At the present time, and knowing that the growth rate of profits from investigating new drugs for these pathologies is already greater than in non-rare diseases, we can predict that towards 2020 there will be over 100 new drugs against rare diseases available to patients in Europe.

What’s more, an in-depth study of the socio-economic impact of rare diseases has shown that for many of them the cost of assistance and palliative care is between approximately $150,000 and $1 million a year per patient, compared to the usual maximum of $10,000 it costs to treat a common disease.  In short, in terms of costs, the discovery of this type of drugs represents considerable savings for healthcare systems.

The fact of the matter is that there are still thousands of rare diseases on which to begin work, and the current rate of development is far from satisfactory for the patients themselves. Therefore international agencies, and particularly the European Medicines Agency (EMA, with headquarters in London) and the United States Food and Drug Administration (FDA, headquarters in Washington DC) continue to come up with programs to incentivize R+D, or offer soft credits that cover up to 50% of the costs of the clinical phases, in order to speed up these developments.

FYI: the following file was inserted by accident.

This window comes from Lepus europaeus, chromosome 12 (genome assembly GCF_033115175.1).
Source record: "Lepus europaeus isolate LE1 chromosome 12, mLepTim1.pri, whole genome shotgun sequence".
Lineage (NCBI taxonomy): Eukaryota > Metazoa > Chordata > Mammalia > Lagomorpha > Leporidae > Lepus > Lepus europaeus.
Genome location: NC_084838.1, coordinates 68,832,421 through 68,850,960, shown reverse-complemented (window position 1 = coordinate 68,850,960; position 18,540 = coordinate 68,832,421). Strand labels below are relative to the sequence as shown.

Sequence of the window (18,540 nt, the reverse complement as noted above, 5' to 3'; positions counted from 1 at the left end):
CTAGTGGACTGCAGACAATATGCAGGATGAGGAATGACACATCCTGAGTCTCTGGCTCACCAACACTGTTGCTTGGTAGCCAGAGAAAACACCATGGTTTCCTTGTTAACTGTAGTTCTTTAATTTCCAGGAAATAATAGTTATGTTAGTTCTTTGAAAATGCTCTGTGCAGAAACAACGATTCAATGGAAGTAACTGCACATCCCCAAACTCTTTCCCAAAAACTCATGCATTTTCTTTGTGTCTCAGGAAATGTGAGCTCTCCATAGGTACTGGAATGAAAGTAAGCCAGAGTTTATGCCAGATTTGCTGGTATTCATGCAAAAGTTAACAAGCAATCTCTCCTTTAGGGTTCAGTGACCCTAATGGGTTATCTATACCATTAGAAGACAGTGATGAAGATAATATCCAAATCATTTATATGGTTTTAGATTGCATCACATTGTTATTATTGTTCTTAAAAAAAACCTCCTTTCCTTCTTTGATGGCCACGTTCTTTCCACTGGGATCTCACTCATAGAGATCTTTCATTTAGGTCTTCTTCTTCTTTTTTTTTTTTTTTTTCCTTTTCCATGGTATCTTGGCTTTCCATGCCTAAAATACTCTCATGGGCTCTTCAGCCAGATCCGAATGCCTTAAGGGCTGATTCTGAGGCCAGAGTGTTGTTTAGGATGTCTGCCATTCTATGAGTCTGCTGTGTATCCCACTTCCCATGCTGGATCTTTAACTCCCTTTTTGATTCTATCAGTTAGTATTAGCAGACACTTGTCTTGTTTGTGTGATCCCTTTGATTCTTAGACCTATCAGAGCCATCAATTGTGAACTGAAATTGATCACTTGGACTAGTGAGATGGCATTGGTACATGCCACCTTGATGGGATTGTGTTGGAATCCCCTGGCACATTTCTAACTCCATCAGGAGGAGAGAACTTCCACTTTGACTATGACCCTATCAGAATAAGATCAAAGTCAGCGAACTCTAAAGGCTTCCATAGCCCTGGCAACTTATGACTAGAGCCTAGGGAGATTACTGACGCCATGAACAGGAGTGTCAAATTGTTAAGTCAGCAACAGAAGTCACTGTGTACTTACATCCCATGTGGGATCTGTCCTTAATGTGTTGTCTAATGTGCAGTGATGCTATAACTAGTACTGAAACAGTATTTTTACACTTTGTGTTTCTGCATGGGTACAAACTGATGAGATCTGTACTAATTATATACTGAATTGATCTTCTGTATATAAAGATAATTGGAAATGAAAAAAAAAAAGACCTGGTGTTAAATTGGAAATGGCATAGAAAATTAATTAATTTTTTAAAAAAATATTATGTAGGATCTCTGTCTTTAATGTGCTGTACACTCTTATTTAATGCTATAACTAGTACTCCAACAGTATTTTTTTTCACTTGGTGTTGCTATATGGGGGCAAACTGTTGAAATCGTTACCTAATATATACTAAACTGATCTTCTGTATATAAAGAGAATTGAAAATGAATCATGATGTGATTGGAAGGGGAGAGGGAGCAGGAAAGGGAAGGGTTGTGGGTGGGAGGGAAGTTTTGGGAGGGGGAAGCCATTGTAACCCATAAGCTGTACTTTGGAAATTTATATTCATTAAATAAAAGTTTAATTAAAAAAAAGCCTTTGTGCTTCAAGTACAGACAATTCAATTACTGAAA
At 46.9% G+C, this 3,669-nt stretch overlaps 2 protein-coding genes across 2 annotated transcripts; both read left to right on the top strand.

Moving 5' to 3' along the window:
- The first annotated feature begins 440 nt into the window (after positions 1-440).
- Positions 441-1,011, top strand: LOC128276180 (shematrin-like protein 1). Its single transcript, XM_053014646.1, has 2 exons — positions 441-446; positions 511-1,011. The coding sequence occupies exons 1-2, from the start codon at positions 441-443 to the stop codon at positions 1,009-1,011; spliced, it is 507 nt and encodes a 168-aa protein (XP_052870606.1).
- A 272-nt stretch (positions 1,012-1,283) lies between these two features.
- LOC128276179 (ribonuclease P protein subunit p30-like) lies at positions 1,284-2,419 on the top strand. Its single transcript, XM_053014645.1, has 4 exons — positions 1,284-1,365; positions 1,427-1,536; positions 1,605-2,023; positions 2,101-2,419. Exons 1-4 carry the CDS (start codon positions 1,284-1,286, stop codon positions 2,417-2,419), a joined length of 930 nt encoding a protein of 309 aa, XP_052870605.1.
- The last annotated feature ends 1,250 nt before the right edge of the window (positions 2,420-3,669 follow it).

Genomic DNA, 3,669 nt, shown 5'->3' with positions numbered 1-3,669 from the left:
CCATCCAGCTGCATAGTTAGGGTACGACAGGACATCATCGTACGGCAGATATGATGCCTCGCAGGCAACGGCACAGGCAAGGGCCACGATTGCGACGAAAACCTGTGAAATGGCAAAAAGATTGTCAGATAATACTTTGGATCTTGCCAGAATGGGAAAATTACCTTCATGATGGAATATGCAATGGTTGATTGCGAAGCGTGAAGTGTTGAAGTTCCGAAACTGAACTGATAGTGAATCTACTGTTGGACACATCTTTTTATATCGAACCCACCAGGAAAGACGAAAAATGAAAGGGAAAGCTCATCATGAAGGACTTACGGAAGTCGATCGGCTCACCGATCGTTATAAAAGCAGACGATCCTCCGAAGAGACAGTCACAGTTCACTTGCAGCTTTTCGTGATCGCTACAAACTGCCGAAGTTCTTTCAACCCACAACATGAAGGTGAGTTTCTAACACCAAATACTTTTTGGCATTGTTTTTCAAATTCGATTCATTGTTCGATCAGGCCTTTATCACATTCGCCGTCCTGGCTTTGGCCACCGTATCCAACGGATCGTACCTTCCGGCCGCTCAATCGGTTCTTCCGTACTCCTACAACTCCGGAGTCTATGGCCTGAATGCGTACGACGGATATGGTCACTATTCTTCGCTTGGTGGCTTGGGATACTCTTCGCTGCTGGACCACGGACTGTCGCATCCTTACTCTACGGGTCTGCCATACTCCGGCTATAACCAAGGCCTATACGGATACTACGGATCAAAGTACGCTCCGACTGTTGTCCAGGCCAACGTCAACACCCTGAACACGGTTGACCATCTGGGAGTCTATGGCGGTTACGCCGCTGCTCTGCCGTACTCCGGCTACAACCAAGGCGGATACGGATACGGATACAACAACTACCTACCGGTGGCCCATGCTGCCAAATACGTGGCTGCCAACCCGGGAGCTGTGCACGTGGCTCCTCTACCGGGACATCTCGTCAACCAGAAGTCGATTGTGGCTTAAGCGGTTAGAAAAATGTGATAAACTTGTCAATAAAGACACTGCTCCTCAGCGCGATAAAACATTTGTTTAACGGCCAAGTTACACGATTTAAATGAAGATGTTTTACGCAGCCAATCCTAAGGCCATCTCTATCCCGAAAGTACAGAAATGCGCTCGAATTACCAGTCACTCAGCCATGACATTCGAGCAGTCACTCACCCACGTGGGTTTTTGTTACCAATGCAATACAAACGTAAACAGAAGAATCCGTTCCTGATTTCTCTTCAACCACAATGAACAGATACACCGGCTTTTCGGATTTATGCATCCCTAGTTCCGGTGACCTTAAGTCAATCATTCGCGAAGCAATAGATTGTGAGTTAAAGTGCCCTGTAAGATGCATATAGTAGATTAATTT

As a final thought and over and above all the good reasons that might encourage a large or small bio-pharmaceutical company to take part in designing new orphan drugs, the primary reason that should motivate us is that as a society we have the moral duty to take care of those who -for whatever reason- need our help. Just as we cannot discriminate against patients for reason of gender, economic resources or place of birth, nor can we do so because of the statistical incidence of their pathology.


Spanish Federation of Rare Diseases (

Orphanet (

European Medicines Agency (

Food and Drug Administration (

Boletín de la Organización Mundial de la Salud (

Antonio Molina

Beacon Biomedicine Founder, company associated with Parque Científico de Madrid